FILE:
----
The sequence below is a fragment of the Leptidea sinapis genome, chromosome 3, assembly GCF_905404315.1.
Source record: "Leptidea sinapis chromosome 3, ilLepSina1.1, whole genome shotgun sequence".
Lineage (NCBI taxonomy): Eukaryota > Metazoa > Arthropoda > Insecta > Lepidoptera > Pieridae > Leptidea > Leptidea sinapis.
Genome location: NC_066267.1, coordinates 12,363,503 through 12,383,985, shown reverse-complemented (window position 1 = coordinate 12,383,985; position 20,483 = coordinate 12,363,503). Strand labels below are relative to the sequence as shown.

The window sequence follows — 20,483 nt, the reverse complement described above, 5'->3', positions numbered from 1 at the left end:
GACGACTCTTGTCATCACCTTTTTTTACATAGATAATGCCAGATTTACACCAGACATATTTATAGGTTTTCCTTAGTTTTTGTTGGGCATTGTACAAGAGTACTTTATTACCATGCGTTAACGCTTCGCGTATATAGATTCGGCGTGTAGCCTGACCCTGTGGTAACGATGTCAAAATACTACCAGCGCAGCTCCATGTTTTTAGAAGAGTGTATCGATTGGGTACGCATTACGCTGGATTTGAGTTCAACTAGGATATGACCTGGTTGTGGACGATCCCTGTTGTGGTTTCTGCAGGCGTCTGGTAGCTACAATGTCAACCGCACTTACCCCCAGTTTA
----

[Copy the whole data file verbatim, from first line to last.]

The sequence below is a fragment of the Leptidea sinapis genome, chromosome 3, assembly GCF_905404315.1.
Source record: "Leptidea sinapis chromosome 3, ilLepSina1.1, whole genome shotgun sequence".
Lineage (NCBI taxonomy): Eukaryota > Metazoa > Arthropoda > Insecta > Lepidoptera > Pieridae > Leptidea > Leptidea sinapis.
Genome location: NC_066267.1, coordinates 12,363,503 through 12,383,985, shown reverse-complemented (window position 1 = coordinate 12,383,985; position 20,483 = coordinate 12,363,503). Strand labels below are relative to the sequence as shown.

The window sequence follows — 20,483 nt, the reverse complement described above, 5'->3', positions numbered from 1 at the left end:
GACGACTCTTGTCATCACCTTTTTTTACATAGATAATGCCAGATTTACACCAGACATATTTATAGGTTTTCCTTAGTTTTTGTTGGGCATTGTACAAGAGTACTTTATTACCATGCGTTAACGCTTCGCGTATATAGATTCGGCGTGTAGCCTGACCCTGTGGTAACGATGTCAAAATACTACCAGCGCAGCTCCATGTTTTTAGAAGAGTGTATCGATTGGGTACGCATTACGCTGGATTTGAGTTCAACTAGGATATGACCTGGTTGTGGACGATCCCTGTTGTGGTTTCTGCAGGCGTCTGGTAGCTACAATGTCAACCGCACTTACCCCCAGTTTA